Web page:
20 Jun Do I need to have dental X-rays? All your questions answered
At Paul Beath Dental in Newcastle, we want to provide you with exceptional care to suit your individual needs, helping you to achieve healthy teeth for life. A visual examination alone can’t tell us everything we need to know, thanks to dental X-rays, dentists and dental professionals can accurately diagnose and treat dental problems early before they become more serious.
X-rays, also called radiographs, give dentists the ability to view between and inside your teeth. X-rays provide your dentist with additional valuable information about the condition of your teeth and will reveal any hidden decay, problems with the roots of your teeth or issues with your jaw and your facial bones.
Why are dental X-rays needed?
The types of X-rays your dentist will take will depend on the conditions for which you are being assessed. The decision to take an X-ray, and the type of X-ray taken, will be influenced by such things as your past and present oral health, an examination of your mouth, your age, risk of disease and any early symptoms of oral disease.
How do dental X-ray machines work?
When the X-rays pass through the mouth, the teeth and bones absorb more of the ray than the gums and soft tissues, so the teeth appear lighter on the final X-ray image (called a radiograph). Areas of tooth decay and infection look darker because they don’t absorb as much of the X-ray.
How often are X-rays needed?
How often you need dental X-rays depends on your particular oral health situation. Regular x-rays are usually needed every 12 months to 2 years but in some case only every to 3 years to detect problems before they turn out to be too serious. If you’re a new patient, the dentist may advise taking a full series of X-rays or panoramic image to assess your current oral health state, and then use this as a baseline going forward.
Are dental X-rays safe?
Regardless of whether you’re a child or an adult, you can have X-rays safely taken of the inside and outside of your mouth. The amount of radiation involved is extremely low and is equivalent to the sort of exposure you’d receive on a 1-2-hour flight. This means that even if you’re pregnant you can have X-rays taken. Around 10,000 dental x rays is equal to about one years back ground radiation.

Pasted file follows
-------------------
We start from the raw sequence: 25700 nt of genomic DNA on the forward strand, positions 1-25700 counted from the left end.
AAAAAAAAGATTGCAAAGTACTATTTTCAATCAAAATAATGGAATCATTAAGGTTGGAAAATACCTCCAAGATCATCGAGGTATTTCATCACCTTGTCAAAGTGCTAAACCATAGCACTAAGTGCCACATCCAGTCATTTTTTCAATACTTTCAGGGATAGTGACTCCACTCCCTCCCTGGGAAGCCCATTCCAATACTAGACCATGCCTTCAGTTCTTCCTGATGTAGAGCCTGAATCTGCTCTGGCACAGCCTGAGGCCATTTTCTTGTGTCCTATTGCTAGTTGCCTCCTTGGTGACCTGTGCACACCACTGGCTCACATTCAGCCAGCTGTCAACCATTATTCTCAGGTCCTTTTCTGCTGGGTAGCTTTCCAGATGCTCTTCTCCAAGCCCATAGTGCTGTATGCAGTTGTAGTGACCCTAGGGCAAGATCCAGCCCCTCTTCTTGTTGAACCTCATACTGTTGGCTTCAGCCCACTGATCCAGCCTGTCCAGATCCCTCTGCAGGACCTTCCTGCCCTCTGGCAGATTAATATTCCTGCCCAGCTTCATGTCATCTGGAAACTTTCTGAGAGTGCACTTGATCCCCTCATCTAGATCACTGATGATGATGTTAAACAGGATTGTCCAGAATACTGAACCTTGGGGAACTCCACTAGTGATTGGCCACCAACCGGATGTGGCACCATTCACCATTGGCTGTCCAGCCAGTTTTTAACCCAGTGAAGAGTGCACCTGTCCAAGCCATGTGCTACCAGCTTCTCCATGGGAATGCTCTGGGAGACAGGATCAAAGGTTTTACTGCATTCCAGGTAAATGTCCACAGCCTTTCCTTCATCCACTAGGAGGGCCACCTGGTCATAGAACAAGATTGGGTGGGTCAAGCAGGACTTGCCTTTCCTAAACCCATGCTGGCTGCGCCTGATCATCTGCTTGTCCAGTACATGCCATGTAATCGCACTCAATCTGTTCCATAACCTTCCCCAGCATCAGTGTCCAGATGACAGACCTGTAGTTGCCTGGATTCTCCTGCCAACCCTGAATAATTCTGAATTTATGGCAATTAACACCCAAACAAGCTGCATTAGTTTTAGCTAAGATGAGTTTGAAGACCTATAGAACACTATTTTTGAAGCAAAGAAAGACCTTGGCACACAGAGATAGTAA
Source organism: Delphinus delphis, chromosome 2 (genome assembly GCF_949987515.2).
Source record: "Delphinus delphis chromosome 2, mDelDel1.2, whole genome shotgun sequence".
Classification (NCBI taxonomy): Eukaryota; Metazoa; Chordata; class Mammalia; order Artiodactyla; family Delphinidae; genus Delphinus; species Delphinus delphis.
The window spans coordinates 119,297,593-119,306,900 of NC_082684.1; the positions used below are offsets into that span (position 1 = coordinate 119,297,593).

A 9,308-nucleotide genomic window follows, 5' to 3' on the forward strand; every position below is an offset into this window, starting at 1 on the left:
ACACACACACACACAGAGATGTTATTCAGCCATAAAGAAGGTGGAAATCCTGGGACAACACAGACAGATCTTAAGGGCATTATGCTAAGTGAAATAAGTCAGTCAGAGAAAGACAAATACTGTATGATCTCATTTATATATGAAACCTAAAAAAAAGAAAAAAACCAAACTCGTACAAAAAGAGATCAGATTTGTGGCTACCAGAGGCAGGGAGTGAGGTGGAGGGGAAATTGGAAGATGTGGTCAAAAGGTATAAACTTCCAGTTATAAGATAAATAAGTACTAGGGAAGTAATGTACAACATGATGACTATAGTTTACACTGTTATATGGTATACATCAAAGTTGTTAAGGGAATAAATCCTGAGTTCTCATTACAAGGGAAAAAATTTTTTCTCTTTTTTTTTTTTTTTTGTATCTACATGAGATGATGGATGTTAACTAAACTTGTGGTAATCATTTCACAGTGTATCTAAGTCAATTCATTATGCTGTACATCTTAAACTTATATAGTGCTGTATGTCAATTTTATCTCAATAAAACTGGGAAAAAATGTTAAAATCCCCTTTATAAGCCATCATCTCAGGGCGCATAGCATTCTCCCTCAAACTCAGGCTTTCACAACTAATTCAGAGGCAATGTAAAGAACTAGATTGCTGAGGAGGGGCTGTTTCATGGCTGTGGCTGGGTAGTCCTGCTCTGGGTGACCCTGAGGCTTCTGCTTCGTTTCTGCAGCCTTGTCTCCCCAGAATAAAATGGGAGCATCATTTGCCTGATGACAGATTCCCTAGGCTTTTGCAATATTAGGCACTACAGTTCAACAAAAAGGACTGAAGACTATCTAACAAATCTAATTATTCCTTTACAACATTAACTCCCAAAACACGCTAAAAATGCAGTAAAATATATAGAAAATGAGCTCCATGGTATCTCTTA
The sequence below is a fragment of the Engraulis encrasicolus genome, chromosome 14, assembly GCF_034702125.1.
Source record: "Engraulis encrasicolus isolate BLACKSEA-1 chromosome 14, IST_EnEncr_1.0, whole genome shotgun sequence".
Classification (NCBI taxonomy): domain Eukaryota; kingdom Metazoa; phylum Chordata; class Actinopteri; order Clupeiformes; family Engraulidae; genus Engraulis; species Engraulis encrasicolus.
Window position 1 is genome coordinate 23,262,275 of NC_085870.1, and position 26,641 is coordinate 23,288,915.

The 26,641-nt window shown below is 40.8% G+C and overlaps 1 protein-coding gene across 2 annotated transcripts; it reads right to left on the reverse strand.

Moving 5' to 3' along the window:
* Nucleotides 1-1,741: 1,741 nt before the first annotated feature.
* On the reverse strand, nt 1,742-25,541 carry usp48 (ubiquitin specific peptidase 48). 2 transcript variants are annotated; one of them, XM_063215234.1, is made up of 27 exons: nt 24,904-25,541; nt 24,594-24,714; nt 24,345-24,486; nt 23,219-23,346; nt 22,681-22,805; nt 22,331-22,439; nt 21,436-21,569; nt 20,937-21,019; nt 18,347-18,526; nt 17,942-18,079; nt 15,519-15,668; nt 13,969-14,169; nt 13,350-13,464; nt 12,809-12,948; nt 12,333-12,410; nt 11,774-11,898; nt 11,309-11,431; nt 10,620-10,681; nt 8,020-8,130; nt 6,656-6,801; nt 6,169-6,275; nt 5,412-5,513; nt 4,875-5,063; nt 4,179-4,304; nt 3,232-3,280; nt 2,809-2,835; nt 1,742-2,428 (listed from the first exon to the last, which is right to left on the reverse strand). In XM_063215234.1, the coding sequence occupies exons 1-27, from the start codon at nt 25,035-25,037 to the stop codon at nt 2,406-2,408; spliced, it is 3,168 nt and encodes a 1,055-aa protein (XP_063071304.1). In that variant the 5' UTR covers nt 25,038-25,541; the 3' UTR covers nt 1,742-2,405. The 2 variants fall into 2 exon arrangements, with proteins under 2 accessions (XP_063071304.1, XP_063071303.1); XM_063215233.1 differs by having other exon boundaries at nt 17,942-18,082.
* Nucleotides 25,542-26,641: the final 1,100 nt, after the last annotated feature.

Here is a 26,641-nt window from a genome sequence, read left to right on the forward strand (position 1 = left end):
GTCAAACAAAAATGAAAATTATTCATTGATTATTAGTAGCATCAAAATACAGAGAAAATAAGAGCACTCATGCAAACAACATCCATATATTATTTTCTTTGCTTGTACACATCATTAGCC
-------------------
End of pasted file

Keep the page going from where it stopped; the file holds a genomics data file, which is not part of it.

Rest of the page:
What do dental X-rays show?
The images taken from dental X-rays provide your dental professional with valuable information about your teeth and gums and help them plan the best treatment for any issues that you have. Dental professionals can also use the information from an X-ray to identify decay, infections, abscesses and even small cysts and tumours. X-rays can help identify developmental abnormalities, such as impacted wisdom teeth.
If an X-ray shows decay, your dentist will discuss treatment options with you, which may be preventive to slow or stop further progression of the decay or may involve a filling if there is an actual cavity.
What is an OPG?
OPG – orthopantogram
An OPG is a panoramic X-ray of the upper and lower jaws, including the teeth. The OPG unit is specifically designed to rotate around the patient’s head during the scan. An OPG will take approximately 20 seconds. An OPG is painless, fast and easy.
Paul Beath Dental offers the added convenience of an inhouse OPG machine to further support our patients.
If you have any queries or concerns regarding X-rays, please speak to one of our friendly team members at Paul Beath Dental. We look forward to seeing you at the practice soon.
Australian Dental Association